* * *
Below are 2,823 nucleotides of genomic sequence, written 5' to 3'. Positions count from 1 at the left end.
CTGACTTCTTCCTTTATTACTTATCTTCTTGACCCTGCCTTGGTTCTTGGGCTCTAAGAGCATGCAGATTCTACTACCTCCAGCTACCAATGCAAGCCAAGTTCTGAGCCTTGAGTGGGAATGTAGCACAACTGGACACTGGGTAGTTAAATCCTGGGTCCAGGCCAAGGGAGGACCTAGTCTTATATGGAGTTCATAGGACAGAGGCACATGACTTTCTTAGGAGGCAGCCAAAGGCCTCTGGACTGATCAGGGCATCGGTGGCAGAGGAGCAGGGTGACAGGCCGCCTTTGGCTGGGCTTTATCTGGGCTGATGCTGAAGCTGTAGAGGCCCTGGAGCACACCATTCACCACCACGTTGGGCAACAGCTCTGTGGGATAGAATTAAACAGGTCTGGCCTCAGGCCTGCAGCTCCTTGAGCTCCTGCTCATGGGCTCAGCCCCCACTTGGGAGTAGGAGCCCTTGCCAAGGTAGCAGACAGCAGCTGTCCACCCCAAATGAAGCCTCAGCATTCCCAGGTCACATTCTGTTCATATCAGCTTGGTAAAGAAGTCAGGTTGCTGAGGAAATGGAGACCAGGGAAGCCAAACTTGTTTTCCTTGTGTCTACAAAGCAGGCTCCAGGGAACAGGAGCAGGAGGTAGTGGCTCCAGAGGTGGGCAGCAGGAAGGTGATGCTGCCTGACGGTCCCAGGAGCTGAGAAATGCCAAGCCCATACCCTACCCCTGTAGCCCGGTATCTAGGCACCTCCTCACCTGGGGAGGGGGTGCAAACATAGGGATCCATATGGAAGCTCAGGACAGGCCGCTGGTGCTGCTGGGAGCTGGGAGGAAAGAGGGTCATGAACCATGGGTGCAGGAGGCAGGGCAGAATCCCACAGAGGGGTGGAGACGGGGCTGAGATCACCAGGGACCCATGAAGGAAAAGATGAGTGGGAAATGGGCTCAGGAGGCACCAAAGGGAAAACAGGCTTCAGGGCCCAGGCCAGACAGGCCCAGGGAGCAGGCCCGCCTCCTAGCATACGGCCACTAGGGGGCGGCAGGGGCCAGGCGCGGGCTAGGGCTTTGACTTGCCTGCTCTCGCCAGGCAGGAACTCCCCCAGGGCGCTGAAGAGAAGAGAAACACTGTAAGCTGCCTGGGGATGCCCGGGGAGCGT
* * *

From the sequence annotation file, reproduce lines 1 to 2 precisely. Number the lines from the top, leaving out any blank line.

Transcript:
Below are 2,823 nucleotides of genomic sequence, written 5' to 3'. Positions count from 1 at the left end.
CTGACTTCTTCCTTTATTACTTATCTTCTTGACCCTGCCTTGGTTCTTGGGCTCTAAGAGCATGCAGATTCTACTACCTCCAGCTACCAATGCAAGCCAAGTTCTGAGCCTTGAGTGGGAATGTAGCACAACTGGACACTGGGTAGTTAAATCCTGGGTCCAGGCCAAGGGAGGACCTAGTCTTATATGGAGTTCATAGGACAGAGGCACATGACTTTCTTAGGAGGCAGCCAAAGGCCTCTGGACTGATCAGGGCATCGGTGGCAGAGGAGCAGGGTGACAGGCCGCCTTTGGCTGGGCTTTATCTGGGCTGATGCTGAAGCTGTAGAGGCCCTGGAGCACACCATTCACCACCACGTTGGGCAACAGCTCTGTGGGATAGAATTAAACAGGTCTGGCCTCAGGCCTGCAGCTCCTTGAGCTCCTGCTCATGGGCTCAGCCCCCACTTGGGAGTAGGAGCCCTTGCCAAGGTAGCAGACAGCAGCTGTCCACCCCAAATGAAGCCTCAGCATTCCCAGGTCACATTCTGTTCATATCAGCTTGGTAAAGAAGTCAGGTTGCTGAGGAAATGGAGACCAGGGAAGCCAAACTTGTTTTCCTTGTGTCTACAAAGCAGGCTCCAGGGAACAGGAGCAGGAGGTAGTGGCTCCAGAGGTGGGCAGCAGGAAGGTGATGCTGCCTGACGGTCCCAGGAGCTGAGAAATGCCAAGCCCATACCCTACCCCTGTAGCCCGGTATCTAGGCACCTCCTCACCTGGGGAGGGGGTGCAAACATAGGGATCCATATGGAAGCTCAGGACAGGCCGCTGGTGCTGCTGGGAGCTGGGAGGAAAGAGGGTCATGAACCATGGGTGCAGGAGGCAGGGCAGAATCCCACAGAGGGGTGGAGACGGGGCTGAGATCACCAGGGACCCATGAAGGAAAAGATGAGTGGGAAATGGGCTCAGGAGGCACCAAAGGGAAAACAGGCTTCAGGGCCCAGGCCAGACAGGCCCAGGGAGCAGGCCCGCCTCCTAGCATACGGCCACTAGGGGGCGGCAGGGGCCAGGCGCGGGCTAGGGCTTTGACTTGCCTGCTCTCGCCAGGCAGGAACTCCCCCAGGGCGCTGAAGAGAAGAGAAACACTGTAAGCTGCCTGGGGATGCCCGGGGAGCGT